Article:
Turning Global African presence into a Competitive Economic Advantage
Business Development Cultural Resource Framework
The Cultural Resource Framework identifies a broad set of assets in the public, private and not-for-profit sectors that are understood as being cultural resources and lays out the taxonomy for a Cultural Resource Database. Nonetheless, a community resource and need database must first be established as prerequisite for establishing or developing the cultural resource mapping database. Using the Maslow theory on the hierarchy of human needs, we can arrive at a consensus of community needs (we can observe these basic community needs on the next slide). Specifically, the resource mapping process can help a community gain in-depth information to community resource including its cultural resources. It can also help identify gaps in the demand and supply of services and needs. This provides a great opportunity for business development.
Business Development Cultural Resource Framework
Great Economists know that the power of economics is underrated. Economics is by virtue the most potent stem of all social existence. Religion, politics, war, and academic pursuit, and professionalism are all adaptive virtues of interconnected roles within the economic system. Therefore, economics is the underlying framework of the symbiotic relationship system between a unit, a society, and the environment. It takes a specific mindset to understand full economic power as a principle for the natural order of unitary potential and social identities within the universal ecosystem. Suppose we understand the critical impact that the nature of people's relations has on the economy. In that case, we will understand how to use economics as a shared group identity tool with a common purpose of healing to which wealth creation is vital. Economic power is generated when the economic and financial system of a shared identity (based on the condition of being related) can adapt themselves to the global-integral world, in which economic ties cross borders and firms, in which people depend on one another and affect one another, with a conscious goal for sustainable wealth creation and the stability.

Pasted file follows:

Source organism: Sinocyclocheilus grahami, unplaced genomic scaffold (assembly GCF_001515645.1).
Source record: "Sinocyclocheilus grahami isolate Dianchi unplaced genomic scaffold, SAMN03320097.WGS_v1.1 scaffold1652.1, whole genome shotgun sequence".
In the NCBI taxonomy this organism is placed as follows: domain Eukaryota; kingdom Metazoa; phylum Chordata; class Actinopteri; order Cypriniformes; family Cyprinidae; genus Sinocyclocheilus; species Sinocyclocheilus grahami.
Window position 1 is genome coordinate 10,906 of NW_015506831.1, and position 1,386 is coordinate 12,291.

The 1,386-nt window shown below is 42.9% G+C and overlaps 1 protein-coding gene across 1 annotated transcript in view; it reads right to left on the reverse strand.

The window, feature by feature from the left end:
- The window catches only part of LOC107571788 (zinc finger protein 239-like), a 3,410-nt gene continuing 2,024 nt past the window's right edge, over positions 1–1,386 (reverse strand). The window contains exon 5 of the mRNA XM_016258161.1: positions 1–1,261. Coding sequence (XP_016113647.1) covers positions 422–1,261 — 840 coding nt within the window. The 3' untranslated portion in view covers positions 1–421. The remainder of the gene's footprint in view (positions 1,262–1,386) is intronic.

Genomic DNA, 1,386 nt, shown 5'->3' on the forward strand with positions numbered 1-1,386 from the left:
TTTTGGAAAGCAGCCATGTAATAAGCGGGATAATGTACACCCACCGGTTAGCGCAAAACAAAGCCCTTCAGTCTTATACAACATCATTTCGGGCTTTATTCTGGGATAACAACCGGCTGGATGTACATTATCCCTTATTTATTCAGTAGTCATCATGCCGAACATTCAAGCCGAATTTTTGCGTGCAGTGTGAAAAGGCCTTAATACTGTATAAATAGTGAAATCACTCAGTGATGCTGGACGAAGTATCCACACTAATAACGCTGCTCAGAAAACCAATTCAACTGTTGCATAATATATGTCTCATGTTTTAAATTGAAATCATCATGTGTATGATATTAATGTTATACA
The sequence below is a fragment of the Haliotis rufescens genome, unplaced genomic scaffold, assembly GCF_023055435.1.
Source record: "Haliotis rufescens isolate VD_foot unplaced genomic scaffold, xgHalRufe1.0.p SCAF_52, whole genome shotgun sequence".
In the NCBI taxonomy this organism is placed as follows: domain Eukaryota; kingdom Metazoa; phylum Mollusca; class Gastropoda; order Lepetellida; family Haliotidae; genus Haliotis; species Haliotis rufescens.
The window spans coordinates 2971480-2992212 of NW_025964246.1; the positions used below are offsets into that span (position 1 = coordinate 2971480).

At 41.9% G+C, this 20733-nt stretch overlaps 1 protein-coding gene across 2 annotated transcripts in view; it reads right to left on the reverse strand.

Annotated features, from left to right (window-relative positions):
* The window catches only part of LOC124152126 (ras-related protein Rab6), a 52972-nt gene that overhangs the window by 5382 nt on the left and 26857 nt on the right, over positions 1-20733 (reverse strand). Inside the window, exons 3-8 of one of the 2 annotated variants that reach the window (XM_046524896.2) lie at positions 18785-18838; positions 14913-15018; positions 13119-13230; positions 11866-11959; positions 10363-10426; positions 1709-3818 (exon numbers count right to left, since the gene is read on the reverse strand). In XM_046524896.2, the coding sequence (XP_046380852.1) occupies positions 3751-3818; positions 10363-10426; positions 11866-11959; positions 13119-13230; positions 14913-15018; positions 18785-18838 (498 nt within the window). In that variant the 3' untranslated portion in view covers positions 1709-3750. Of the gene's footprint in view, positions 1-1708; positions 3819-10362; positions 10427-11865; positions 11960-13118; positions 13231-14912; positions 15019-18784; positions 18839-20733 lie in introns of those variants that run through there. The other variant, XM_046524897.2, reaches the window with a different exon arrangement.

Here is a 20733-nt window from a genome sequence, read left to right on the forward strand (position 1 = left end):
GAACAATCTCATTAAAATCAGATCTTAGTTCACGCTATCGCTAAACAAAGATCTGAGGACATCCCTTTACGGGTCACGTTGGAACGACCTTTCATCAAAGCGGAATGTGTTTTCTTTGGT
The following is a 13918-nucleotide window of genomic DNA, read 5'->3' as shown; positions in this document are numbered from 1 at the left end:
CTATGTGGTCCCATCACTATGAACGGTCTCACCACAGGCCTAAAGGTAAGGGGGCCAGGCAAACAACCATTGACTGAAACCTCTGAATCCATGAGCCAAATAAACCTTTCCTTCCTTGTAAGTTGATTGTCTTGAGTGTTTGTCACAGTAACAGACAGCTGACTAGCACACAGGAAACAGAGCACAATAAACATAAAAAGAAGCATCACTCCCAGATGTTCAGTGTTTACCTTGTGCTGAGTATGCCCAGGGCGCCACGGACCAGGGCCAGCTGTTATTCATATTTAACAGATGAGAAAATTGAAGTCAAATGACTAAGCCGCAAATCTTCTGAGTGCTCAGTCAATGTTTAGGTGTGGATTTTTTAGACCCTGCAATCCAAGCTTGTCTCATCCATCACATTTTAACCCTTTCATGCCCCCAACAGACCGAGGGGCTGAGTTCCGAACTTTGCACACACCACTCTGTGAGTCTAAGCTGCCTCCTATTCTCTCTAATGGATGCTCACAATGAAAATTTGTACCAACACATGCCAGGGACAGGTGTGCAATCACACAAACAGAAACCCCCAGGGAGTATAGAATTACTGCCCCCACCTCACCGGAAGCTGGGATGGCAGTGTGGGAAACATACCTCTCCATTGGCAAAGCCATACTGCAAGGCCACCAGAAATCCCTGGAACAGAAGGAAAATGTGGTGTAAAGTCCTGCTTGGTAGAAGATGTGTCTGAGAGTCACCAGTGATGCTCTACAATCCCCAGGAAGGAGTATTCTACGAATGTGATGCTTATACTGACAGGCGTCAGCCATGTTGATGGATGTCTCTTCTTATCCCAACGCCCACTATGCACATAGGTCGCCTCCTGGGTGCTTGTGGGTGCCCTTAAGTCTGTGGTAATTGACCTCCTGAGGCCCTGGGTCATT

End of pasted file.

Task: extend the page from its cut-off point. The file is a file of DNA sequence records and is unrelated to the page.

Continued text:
Nonetheless, to people of African descent, the reality of economic crisis has been within us. In the relationships between us, the rest of the world since the false and fictitious denigrating picture and narrative about Africans was constructed and cultivated for many years through various slavery and colonialism elements. Thus, our depiction is of a people that are economically powerless and culturally weak. At the same time, the narrative reflects distorted interconnections, manipulations, and false values. However, people have begun to understand that an economy based on lies, speculation, manipulation, and mistrust is unsustainable. In a sense, the current crisis offers us an opportunity to examine our relations' nature and change it, so it fits what is required of the global world and the necessary interdependence among its parts. Such harmony and congruence will necessarily create a different economy, optimistic, balanced, and stable. An excellent example of this positive change can be seen in the normalization of the US_-Cuba diplomatic relationship after several decades of the embargo that we know today has been unnecessarily hurtful.
Nature works in harmony and balance, and now it is up to us to change our thinking and behavior, our relationships, and as a result, our common plight, including the current weak socio-cultural, economical system to become balanced and harmonious like nature. Behavioral economics describes the nature and power of human relations, their collaborations. It shows the extent to which tendencies and fundamental perceptions of human economics rely on values of mutuality. I believe that since the distorted desire and anxiety for economic survival is what created slavery and colonization of the indigenous people, therefore the new paradigm must rise one level higher and correct the problem created by the perversion; hence the solution would be normalizing natural human relations and connections at the economic level. Suppose we understand the critical impact that the nature of people's relations has on the economy. In that case, we will understand the economic system we must build to carry out its roles effectively and maintain its stability. Yet, not only must the economic focus change, the economic and financial systems being the reflections of human relations, the entire international community (United Nations, State governments, and other authoritative economic and financial Institutions) is required to support that solution that rearranges the system of human relations. When the economic relationship between African and African Diaspora in the Caribbean and North America begins to change toward bonding, unity, social cohesion, care for others, and mutual guarantee, we will all begin to see a positive socio-cultural paradigm improving accordingly.